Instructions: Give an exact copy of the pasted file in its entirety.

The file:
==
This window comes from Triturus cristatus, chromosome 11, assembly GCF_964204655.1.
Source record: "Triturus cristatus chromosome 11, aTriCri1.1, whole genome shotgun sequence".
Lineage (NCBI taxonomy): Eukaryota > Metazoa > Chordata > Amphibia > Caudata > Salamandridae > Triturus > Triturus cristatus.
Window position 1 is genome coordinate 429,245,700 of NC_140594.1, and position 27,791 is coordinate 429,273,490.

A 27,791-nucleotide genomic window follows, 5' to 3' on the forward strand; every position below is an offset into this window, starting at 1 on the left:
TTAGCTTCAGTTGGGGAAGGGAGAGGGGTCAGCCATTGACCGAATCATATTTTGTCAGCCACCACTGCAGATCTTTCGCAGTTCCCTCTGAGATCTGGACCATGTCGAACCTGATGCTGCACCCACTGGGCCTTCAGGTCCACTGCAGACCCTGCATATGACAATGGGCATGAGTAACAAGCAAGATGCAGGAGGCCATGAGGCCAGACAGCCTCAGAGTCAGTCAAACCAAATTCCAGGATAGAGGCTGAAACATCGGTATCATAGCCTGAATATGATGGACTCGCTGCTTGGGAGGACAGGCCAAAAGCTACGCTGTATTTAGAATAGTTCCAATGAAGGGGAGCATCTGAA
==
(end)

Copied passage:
This window comes from Triturus cristatus, chromosome 11, assembly GCF_964204655.1.
Source record: "Triturus cristatus chromosome 11, aTriCri1.1, whole genome shotgun sequence".
Lineage (NCBI taxonomy): Eukaryota > Metazoa > Chordata > Amphibia > Caudata > Salamandridae > Triturus > Triturus cristatus.
Window position 1 is genome coordinate 429,245,700 of NC_140594.1, and position 27,791 is coordinate 429,273,490.

A 27,791-nucleotide genomic window follows, 5' to 3' on the forward strand; every position below is an offset into this window, starting at 1 on the left:
TTAGCTTCAGTTGGGGAAGGGAGAGGGGTCAGCCATTGACCGAATCATATTTTGTCAGCCACCACTGCAGATCTTTCGCAGTTCCCTCTGAGATCTGGACCATGTCGAACCTGATGCTGCACCCACTGGGCCTTCAGGTCCACTGCAGACCCTGCATATGACAATGGGCATGAGTAACAAGCAAGATGCAGGAGGCCATGAGGCCAGACAGCCTCAGAGTCAGTCAAACCAAATTCCAGGATAGAGGCTGAAACATCGGTATCATAGCCTGAATATGATGGACTCGCTGCTTGGGAGGACAGGCCAAAAGCTACGCTGTATTTAGAATAGTTCCAATGAAGGGGAGCATCTGAA